Without that additional push, I’d probably still be sitting there on the homeless side of things.
Joe Borrego, who lost his oil job
They also can step in to calm people in crisis and have trained library staff to do the same. “Our police calls went down dramatically, our security calls dropped dramatically,” Hamby said.
Effective programs also involve a philosophical shift. One of the first things the Dallas library did, for instance, was to require staff to take turns greeting all patrons at the door. Treating homeless people with respect was the first step, said Mary Jo Giudice, the library director.
Joe Borrego first walked into the Dallas library two Thanksgivings ago. Originally from South Dakota, he had lost his job in the oil fields, then fallen out with his brother and lost a place to stay.
A pamphlet distributed by the library help desk helped him figure out the basics, such as where to find food. But he says that encouragement from library staff did more to get his life back on track. “Without that additional push, I’d probably still be sitting there on the homeless side of things,” Borrego, 37, said.
He started attending coffee hours the library arranges to help regular patrons and staff get to know each other. A lifelong guitar player, he started taking piano lessons – one of the arts classes the library introduced based on feedback from coffee hour attendees, most of whom are homeless.
Staff members encouraged him to show off his guitar skills at open mic nights around the city and to spend his nights at the Bridge, a homeless shelter and recovery program, rather than on the street.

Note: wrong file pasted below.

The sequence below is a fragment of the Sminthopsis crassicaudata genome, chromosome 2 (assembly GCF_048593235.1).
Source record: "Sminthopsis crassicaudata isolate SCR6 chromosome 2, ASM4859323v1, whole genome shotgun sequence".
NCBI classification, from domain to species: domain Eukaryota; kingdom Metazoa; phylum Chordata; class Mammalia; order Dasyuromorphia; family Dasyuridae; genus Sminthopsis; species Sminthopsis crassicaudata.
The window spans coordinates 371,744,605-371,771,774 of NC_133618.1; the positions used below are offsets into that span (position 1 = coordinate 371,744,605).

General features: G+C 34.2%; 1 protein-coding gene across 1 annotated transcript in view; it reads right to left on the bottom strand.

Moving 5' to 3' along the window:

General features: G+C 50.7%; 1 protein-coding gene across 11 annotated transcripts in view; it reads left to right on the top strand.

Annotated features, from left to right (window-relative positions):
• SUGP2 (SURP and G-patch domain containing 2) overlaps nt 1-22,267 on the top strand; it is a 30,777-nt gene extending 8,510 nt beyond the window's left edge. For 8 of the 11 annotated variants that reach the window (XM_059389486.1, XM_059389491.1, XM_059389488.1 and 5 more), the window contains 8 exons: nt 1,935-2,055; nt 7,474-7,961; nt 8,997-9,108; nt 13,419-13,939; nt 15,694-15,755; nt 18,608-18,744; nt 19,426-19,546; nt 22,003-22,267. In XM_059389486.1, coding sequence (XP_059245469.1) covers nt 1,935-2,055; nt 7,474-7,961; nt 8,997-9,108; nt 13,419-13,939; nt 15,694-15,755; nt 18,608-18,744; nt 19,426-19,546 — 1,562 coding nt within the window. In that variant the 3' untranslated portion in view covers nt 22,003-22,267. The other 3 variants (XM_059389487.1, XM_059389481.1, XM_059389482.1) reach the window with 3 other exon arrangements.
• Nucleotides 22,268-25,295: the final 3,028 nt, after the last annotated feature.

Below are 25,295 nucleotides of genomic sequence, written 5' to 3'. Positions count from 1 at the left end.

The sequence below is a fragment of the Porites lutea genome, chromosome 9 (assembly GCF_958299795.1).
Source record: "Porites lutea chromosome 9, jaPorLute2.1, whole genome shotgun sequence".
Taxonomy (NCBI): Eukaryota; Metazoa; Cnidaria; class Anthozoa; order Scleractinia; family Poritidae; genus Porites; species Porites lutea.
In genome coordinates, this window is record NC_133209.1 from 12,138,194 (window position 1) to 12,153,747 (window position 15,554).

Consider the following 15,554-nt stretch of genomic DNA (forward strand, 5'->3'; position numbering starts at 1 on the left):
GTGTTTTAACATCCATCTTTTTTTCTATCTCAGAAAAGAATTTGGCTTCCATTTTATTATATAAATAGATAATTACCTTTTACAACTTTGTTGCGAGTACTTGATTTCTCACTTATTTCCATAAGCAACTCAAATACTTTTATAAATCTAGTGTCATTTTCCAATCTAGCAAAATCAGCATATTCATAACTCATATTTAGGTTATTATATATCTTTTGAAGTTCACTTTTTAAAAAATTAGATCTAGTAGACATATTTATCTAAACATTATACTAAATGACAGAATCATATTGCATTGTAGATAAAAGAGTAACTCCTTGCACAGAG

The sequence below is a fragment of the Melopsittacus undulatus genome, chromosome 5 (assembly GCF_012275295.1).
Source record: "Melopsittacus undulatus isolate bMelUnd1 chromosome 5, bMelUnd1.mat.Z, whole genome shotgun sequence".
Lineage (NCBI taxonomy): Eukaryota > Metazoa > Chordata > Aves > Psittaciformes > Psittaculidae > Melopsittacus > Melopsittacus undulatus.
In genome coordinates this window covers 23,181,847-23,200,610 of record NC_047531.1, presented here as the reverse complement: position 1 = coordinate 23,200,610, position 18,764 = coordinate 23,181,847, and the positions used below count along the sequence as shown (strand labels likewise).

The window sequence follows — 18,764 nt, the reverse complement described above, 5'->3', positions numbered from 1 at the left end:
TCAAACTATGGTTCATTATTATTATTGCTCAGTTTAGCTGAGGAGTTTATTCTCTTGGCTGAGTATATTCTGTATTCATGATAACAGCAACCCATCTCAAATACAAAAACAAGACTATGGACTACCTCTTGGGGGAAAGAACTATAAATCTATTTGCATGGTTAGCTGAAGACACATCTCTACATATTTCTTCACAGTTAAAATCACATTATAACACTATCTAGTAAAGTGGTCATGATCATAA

Borrego said that the activities forced him to socialize and have faith in people again. He’s now working as a busker, playing guitar on street corners and earning enough money to pay rent on a shared apartment.
Washington’s library introduced coffee hours inspired by Dallas’ model in November. And San Francisco’s library has found another way to welcome homeless patrons: by hiring them. Five people who are working their way out of homelessness now make rounds of the building, offering advice to their peers and helping enforce library rules.
Service expansion drawbacks
Not every person who is homeless wants help. Some Dallas library patrons who are homeless mock the library’s efforts, Borrego said. And not every library can afford to hire a social worker, although most can bring in local community organizations for occasional workshops and events.
Libraries also have to contend with how the presence of down-and-out people can make some more affluent patrons uncomfortable. Take this online review of the Salt Lake City Public Library’s main branch, from a woman called Shauna: “I don’t feel comfortable walking outside by myself, especially at night, because of beggars and homeless people.”
The Salt Lake library raised some eyebrows when, in 2014, it briefly considered staying open 24 hours a day to give residents a safe haven. “Why not improve existing services for the homeless and return the downtown library to taxpayers,” one Salt Lake Tribune reader commented. The idea was eventually rejected as too costly.
When Salt Lake’s librarians hear those kinds of complaints they explain that libraries are open to everyone, including people who don’t have a home, Hamby said.
Some patrons conflate homelessness with other issues, Dallas’ Giudice said. “The people who live downtown are constantly accosted by people panhandling – which is illegal” in Dallas. But that’s not something that happens in the library, and street beggars aren’t necessarily homeless.
The Dallas library had a daylong forum for area residents, business owners and patrons experiencing homelessness last May and will have another, focused on mental illness, this year.
Libraries do have codes of conduct that allow them to temporarily eject or suspend patrons for minor offenses, such as falling asleep or smelling bad, and to ban them for longer periods for serious offenses, such as doing drugs.
But public libraries are public spaces, and library staff members like Washington’s Badalamenti want to preserve that. “The public library is one of the last places where people from all different backgrounds can be together,” she said.